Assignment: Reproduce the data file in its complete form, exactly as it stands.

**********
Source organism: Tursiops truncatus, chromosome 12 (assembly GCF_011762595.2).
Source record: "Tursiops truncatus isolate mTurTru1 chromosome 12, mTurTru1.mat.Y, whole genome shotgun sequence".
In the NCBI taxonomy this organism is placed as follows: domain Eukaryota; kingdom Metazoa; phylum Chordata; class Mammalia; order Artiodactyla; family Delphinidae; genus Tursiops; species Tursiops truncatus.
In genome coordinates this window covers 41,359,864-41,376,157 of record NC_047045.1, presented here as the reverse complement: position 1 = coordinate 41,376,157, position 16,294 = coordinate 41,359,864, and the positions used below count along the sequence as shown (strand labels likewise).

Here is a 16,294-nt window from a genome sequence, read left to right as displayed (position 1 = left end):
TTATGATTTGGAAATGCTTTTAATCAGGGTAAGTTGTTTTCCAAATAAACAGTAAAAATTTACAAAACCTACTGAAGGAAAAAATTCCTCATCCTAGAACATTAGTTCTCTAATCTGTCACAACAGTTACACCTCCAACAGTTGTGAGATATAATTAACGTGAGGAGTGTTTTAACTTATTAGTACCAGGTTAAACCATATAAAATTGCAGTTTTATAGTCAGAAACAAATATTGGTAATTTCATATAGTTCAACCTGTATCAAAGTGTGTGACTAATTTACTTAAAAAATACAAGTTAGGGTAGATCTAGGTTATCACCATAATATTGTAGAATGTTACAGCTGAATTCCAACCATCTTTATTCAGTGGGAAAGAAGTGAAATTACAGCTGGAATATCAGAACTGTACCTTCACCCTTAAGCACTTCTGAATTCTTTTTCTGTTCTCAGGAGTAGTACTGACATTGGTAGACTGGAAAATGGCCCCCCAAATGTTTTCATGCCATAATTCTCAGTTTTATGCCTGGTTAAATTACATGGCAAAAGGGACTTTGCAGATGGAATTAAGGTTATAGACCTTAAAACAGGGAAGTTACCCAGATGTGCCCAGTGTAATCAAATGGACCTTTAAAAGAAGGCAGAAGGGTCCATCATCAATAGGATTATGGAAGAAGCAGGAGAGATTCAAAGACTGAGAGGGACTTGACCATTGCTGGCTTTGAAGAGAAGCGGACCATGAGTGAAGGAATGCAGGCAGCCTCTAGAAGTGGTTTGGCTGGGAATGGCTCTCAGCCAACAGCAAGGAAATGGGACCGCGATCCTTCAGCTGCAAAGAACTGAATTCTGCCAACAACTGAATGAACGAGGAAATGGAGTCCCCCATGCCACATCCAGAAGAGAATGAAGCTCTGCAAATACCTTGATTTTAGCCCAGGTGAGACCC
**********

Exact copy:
Source organism: Tursiops truncatus, chromosome 12 (assembly GCF_011762595.2).
Source record: "Tursiops truncatus isolate mTurTru1 chromosome 12, mTurTru1.mat.Y, whole genome shotgun sequence".
In the NCBI taxonomy this organism is placed as follows: domain Eukaryota; kingdom Metazoa; phylum Chordata; class Mammalia; order Artiodactyla; family Delphinidae; genus Tursiops; species Tursiops truncatus.
In genome coordinates this window covers 41,359,864-41,376,157 of record NC_047045.1, presented here as the reverse complement: position 1 = coordinate 41,376,157, position 16,294 = coordinate 41,359,864, and the positions used below count along the sequence as shown (strand labels likewise).

Here is a 16,294-nt window from a genome sequence, read left to right as displayed (position 1 = left end):
TTATGATTTGGAAATGCTTTTAATCAGGGTAAGTTGTTTTCCAAATAAACAGTAAAAATTTACAAAACCTACTGAAGGAAAAAATTCCTCATCCTAGAACATTAGTTCTCTAATCTGTCACAACAGTTACACCTCCAACAGTTGTGAGATATAATTAACGTGAGGAGTGTTTTAACTTATTAGTACCAGGTTAAACCATATAAAATTGCAGTTTTATAGTCAGAAACAAATATTGGTAATTTCATATAGTTCAACCTGTATCAAAGTGTGTGACTAATTTACTTAAAAAATACAAGTTAGGGTAGATCTAGGTTATCACCATAATATTGTAGAATGTTACAGCTGAATTCCAACCATCTTTATTCAGTGGGAAAGAAGTGAAATTACAGCTGGAATATCAGAACTGTACCTTCACCCTTAAGCACTTCTGAATTCTTTTTCTGTTCTCAGGAGTAGTACTGACATTGGTAGACTGGAAAATGGCCCCCCAAATGTTTTCATGCCATAATTCTCAGTTTTATGCCTGGTTAAATTACATGGCAAAAGGGACTTTGCAGATGGAATTAAGGTTATAGACCTTAAAACAGGGAAGTTACCCAGATGTGCCCAGTGTAATCAAATGGACCTTTAAAAGAAGGCAGAAGGGTCCATCATCAATAGGATTATGGAAGAAGCAGGAGAGATTCAAAGACTGAGAGGGACTTGACCATTGCTGGCTTTGAAGAGAAGCGGACCATGAGTGAAGGAATGCAGGCAGCCTCTAGAAGTGGTTTGGCTGGGAATGGCTCTCAGCCAACAGCAAGGAAATGGGACCGCGATCCTTCAGCTGCAAAGAACTGAATTCTGCCAACAACTGAATGAACGAGGAAATGGAGTCCCCCATGCCACATCCAGAAGAGAATGAAGCTCTGCAAATACCTTGATTTTAGCCCAGGTGAGACCC